• Autor Daniel Fernández

Should you translate your own books or hire someone else?

I will begin this blog post being completely honest… I’m biased. I have been working for more than a year on Tale of Two Brothers’ translation to my native language, Spanish. Therefore, I am definitely biased since I have enjoyed every second dedicated to this personal project.

Tale of Two Brothers is my first book and I decided to write it in English, my second language, because 1) I desired to challenge myself, 2) I wanted it to have a worldwide market opportunity and 3) I wanted to publish via Amazon KDP and considered it a better language for that platform. However, since its publication on December 2018, I have longed for the time to translate it to my native language.

Spanish is a beautiful language (so is English, so don’t get me wrong) which empowers authors to paint an amazing picture with a barrage of words and synonyms. Before starting this amazing adventure, I did ask for several quotations from editing and translating companies. Hence, I may have just a bit of experience or criteria to write this post.

First, the cost was mesmerizing. Tale of Two Brothers is a long book, with 383 pages at a 5x9 inch format, and editorial and translation costs are usually quoted on a per-word cost. Therefore, based on my cost-benefit analysis my sales would have to range from 500 – 2000 copies before breaking even. Considering my book has sold 500 copies in two and a half years, this break-even point was way too high for me to consider a wise investment.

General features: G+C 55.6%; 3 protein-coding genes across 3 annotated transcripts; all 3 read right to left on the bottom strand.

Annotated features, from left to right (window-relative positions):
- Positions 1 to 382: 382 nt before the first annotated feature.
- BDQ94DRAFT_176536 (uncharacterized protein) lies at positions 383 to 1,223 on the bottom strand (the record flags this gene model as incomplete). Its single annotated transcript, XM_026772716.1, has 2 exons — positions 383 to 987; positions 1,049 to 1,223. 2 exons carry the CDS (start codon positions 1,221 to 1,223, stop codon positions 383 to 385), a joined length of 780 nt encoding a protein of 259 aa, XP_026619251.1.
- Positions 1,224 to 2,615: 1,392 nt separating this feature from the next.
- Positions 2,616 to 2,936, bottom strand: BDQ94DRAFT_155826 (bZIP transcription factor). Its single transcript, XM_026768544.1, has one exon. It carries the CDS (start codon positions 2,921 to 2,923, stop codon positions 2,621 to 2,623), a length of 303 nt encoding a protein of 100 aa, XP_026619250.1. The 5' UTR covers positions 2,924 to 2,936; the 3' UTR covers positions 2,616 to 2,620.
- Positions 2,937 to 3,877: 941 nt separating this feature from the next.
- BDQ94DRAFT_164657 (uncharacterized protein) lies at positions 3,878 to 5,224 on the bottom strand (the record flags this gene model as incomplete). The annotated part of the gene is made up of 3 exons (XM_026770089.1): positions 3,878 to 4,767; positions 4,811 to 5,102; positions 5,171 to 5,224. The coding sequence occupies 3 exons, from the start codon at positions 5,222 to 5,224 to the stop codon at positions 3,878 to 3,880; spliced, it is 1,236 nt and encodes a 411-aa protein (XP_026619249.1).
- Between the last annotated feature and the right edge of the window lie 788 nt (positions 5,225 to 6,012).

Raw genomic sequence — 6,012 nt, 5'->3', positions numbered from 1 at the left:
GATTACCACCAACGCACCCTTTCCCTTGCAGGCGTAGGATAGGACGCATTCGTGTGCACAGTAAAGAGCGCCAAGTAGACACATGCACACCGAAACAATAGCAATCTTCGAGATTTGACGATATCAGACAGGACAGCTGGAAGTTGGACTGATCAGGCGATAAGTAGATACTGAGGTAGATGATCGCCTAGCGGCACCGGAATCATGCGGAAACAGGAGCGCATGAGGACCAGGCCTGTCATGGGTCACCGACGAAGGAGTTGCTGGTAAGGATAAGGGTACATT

Second, I have read books in their original language and in a translated language, and they lose some of their essence. One thing is to write, another to edit, and another completely different is to translate. When these three activities are done by different people the translation becomes the result of teamwork and not of the author. This is not a negative thing to be honest, but it was not the result I wanted to have.

Consequently, I decided to translate my book because I was not able to invest a large amount of money which could be recovered in a long period. Also, I was not comfortable feeling my control over my book’s content, essence, structure, and unicity was lost. Last, I had the time to translate my own work, slowly but constantly.

To sum it up, whenever you are pondering whether to translate your work or hire someone, please use these suggestions:

1. Request quotations and make a cost-benefit analysis

2. Think if you are comfortable with losing some control over the end result’s essence

3. Analyze if you have the time and ability to do it yourself

Let’s get translating!

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